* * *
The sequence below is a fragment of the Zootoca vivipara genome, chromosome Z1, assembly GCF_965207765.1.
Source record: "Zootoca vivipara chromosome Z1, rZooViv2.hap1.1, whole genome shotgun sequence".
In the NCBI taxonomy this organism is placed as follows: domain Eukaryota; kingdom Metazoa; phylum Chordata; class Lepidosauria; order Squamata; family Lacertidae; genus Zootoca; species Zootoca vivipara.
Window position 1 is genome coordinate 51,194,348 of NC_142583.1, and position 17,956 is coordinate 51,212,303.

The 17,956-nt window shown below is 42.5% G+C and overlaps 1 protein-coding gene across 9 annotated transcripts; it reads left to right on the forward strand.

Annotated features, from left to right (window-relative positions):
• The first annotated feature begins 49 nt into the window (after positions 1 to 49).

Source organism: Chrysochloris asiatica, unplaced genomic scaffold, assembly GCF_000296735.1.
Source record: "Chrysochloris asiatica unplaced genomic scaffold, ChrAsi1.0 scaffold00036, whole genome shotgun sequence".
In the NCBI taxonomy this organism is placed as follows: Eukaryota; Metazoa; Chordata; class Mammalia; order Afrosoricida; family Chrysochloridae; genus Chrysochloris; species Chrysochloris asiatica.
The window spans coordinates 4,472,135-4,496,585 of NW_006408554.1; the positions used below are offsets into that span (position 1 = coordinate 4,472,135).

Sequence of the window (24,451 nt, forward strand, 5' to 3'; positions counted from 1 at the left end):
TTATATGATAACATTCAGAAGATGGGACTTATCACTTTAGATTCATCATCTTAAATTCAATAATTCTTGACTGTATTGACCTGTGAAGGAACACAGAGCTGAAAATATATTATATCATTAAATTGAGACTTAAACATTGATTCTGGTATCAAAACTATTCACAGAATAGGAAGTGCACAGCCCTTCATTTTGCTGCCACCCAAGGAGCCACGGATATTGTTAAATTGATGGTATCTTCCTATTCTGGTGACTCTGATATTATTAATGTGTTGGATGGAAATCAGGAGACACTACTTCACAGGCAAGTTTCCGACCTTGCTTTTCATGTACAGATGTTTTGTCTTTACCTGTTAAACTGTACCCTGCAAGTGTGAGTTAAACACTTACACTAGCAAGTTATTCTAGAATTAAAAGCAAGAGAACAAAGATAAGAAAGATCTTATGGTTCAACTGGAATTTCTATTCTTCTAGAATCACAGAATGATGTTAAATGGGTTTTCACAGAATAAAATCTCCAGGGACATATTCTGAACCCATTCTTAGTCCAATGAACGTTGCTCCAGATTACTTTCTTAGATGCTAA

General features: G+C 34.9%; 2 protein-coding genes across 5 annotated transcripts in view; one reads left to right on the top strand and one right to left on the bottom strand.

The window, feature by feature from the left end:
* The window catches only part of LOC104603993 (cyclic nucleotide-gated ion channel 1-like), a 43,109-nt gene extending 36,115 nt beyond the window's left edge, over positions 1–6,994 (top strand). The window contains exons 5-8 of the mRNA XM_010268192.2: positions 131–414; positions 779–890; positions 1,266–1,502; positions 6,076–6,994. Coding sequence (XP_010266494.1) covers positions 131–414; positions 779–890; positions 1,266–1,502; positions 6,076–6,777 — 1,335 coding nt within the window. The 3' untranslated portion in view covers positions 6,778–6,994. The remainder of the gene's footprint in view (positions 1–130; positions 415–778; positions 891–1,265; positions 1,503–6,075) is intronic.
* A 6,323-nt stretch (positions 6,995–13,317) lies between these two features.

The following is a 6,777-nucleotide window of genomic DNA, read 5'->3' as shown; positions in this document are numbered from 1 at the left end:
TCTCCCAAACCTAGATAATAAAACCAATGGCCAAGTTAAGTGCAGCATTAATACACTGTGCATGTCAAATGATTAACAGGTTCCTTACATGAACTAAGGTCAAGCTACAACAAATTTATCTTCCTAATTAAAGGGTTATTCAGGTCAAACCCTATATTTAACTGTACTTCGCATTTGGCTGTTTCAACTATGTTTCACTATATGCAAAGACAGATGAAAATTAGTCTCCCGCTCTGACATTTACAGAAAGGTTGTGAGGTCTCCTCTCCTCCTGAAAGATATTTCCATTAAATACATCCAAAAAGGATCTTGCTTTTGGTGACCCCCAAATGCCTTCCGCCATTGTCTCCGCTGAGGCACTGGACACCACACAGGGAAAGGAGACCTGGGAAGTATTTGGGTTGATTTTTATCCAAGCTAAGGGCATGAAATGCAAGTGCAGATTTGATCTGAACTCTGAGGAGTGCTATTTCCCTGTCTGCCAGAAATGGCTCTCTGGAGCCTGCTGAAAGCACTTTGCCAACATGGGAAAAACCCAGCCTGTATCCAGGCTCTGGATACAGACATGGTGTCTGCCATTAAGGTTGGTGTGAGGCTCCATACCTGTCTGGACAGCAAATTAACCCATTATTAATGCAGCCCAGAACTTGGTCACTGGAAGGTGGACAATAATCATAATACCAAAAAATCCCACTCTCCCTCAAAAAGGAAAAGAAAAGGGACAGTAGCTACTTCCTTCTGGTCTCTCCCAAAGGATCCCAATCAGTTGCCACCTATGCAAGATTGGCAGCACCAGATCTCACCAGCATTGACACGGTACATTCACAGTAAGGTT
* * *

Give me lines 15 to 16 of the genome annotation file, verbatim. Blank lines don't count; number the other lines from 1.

The window, feature by feature from the left end:
* The window catches only part of LOC104603993 (cyclic nucleotide-gated ion channel 1-like), a 43,109-nt gene extending 36,115 nt beyond the window's left edge, over positions 1–6,994 (top strand). The window contains exons 5-8 of the mRNA XM_010268192.2: positions 131–414; positions 779–890; positions 1,266–1,502; positions 6,076–6,994. Coding sequence (XP_010266494.1) covers positions 131–414; positions 779–890; positions 1,266–1,502; positions 6,076–6,777 — 1,335 coding nt within the window. The 3' untranslated portion in view covers positions 6,778–6,994. The remainder of the gene's footprint in view (positions 1–130; positions 415–778; positions 891–1,265; positions 1,503–6,075) is intronic.